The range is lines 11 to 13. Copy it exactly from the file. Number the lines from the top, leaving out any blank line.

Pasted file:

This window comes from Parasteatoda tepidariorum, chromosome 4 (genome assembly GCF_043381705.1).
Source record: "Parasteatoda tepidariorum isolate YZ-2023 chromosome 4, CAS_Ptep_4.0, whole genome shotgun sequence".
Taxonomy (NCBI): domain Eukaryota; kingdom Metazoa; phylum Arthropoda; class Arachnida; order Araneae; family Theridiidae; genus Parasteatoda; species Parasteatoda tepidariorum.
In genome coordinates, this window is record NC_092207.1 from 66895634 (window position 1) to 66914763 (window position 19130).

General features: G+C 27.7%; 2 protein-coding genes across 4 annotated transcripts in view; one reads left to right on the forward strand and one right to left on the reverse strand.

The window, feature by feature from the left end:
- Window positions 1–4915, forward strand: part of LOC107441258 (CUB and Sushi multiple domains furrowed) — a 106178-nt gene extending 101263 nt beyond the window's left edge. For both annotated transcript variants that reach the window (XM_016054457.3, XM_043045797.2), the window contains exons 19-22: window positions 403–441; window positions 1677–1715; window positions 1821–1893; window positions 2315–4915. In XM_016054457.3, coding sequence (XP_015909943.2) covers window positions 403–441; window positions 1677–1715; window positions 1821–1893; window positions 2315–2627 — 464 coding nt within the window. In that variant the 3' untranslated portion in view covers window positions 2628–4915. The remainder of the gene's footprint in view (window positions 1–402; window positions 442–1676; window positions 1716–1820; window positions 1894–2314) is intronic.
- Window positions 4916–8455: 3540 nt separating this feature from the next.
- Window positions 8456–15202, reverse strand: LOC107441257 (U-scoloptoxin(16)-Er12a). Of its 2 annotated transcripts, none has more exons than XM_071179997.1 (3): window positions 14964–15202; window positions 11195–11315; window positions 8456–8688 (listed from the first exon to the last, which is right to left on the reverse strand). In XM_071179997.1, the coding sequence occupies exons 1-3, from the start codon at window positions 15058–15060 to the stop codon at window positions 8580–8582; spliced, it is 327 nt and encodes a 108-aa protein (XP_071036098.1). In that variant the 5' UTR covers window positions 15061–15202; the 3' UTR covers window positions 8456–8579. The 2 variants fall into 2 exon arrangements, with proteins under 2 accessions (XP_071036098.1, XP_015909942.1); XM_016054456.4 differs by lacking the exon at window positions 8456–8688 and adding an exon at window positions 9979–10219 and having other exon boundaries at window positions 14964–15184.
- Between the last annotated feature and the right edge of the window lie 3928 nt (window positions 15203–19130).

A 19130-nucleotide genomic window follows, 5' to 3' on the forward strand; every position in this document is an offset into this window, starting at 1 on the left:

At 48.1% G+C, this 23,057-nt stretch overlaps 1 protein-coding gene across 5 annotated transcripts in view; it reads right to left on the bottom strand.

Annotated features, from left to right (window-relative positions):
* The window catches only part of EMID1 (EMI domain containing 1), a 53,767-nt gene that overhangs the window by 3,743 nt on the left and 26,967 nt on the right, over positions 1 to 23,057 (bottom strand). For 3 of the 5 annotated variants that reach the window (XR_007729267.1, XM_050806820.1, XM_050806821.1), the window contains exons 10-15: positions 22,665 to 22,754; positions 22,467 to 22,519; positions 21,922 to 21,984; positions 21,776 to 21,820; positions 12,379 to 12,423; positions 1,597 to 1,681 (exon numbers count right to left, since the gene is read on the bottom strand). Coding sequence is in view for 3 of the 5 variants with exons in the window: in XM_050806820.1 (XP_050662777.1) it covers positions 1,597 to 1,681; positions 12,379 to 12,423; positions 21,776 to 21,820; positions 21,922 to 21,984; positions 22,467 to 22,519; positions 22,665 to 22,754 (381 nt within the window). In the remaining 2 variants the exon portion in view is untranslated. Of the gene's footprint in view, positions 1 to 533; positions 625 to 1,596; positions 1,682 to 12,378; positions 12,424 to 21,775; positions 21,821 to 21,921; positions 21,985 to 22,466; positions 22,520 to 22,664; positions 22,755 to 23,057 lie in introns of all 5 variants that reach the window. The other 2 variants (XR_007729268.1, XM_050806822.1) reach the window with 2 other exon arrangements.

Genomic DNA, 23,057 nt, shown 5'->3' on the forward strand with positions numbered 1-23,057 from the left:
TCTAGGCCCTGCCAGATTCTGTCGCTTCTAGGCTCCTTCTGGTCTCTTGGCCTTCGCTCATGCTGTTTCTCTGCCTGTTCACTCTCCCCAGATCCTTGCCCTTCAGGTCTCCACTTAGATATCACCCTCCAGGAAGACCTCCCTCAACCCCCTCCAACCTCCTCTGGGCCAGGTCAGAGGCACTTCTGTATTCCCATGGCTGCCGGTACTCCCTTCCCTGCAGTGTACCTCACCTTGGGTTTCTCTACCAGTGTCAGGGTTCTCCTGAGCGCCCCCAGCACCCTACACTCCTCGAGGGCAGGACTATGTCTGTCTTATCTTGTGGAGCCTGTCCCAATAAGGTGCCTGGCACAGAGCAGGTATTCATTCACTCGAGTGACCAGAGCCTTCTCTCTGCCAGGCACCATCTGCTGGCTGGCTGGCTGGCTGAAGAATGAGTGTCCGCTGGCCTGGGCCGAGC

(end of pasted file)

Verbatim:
A 19130-nucleotide genomic window follows, 5' to 3' on the forward strand; every position in this document is an offset into this window, starting at 1 on the left:

At 48.1% G+C, this 23,057-nt stretch overlaps 1 protein-coding gene across 5 annotated transcripts in view; it reads right to left on the bottom strand.

Annotated features, from left to right (window-relative positions):